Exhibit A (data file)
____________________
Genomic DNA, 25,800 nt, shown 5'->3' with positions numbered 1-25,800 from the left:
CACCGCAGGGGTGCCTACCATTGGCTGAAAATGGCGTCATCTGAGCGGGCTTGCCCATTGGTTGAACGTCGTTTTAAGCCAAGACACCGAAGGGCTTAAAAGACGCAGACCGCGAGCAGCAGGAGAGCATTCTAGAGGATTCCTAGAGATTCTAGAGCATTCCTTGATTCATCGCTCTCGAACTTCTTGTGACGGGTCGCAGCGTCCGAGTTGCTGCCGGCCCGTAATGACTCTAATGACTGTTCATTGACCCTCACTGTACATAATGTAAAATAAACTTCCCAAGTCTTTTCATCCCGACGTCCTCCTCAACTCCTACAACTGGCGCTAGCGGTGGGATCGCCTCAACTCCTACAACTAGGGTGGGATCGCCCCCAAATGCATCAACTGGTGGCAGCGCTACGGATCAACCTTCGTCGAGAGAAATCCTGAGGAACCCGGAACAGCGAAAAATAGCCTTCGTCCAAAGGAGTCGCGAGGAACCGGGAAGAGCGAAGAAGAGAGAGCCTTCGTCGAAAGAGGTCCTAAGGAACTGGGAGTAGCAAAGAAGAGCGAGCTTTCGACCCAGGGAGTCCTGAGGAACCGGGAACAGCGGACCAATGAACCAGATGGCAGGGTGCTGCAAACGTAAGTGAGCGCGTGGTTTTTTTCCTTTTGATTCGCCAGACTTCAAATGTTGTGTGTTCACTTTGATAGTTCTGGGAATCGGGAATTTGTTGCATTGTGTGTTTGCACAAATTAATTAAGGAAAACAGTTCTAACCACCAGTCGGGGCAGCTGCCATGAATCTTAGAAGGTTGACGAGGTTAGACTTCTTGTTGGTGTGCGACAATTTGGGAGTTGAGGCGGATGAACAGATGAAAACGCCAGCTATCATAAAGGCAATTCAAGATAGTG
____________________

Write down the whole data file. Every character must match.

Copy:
Genomic DNA, 25,800 nt, shown 5'->3' with positions numbered 1-25,800 from the left:
CACCGCAGGGGTGCCTACCATTGGCTGAAAATGGCGTCATCTGAGCGGGCTTGCCCATTGGTTGAACGTCGTTTTAAGCCAAGACACCGAAGGGCTTAAAAGACGCAGACCGCGAGCAGCAGGAGAGCATTCTAGAGGATTCCTAGAGATTCTAGAGCATTCCTTGATTCATCGCTCTCGAACTTCTTGTGACGGGTCGCAGCGTCCGAGTTGCTGCCGGCCCGTAATGACTCTAATGACTGTTCATTGACCCTCACTGTACATAATGTAAAATAAACTTCCCAAGTCTTTTCATCCCGACGTCCTCCTCAACTCCTACAACTGGCGCTAGCGGTGGGATCGCCTCAACTCCTACAACTAGGGTGGGATCGCCCCCAAATGCATCAACTGGTGGCAGCGCTACGGATCAACCTTCGTCGAGAGAAATCCTGAGGAACCCGGAACAGCGAAAAATAGCCTTCGTCCAAAGGAGTCGCGAGGAACCGGGAAGAGCGAAGAAGAGAGAGCCTTCGTCGAAAGAGGTCCTAAGGAACTGGGAGTAGCAAAGAAGAGCGAGCTTTCGACCCAGGGAGTCCTGAGGAACCGGGAACAGCGGACCAATGAACCAGATGGCAGGGTGCTGCAAACGTAAGTGAGCGCGTGGTTTTTTTCCTTTTGATTCGCCAGACTTCAAATGTTGTGTGTTCACTTTGATAGTTCTGGGAATCGGGAATTTGTTGCATTGTGTGTTTGCACAAATTAATTAAGGAAAACAGTTCTAACCACCAGTCGGGGCAGCTGCCATGAATCTTAGAAGGTTGACGAGGTTAGACTTCTTGTTGGTGTGCGACAATTTGGGAGTTGAGGCGGATGAACAGATGAAAACGCCAGCTATCATAAAGGCAATTCAAGATAGTG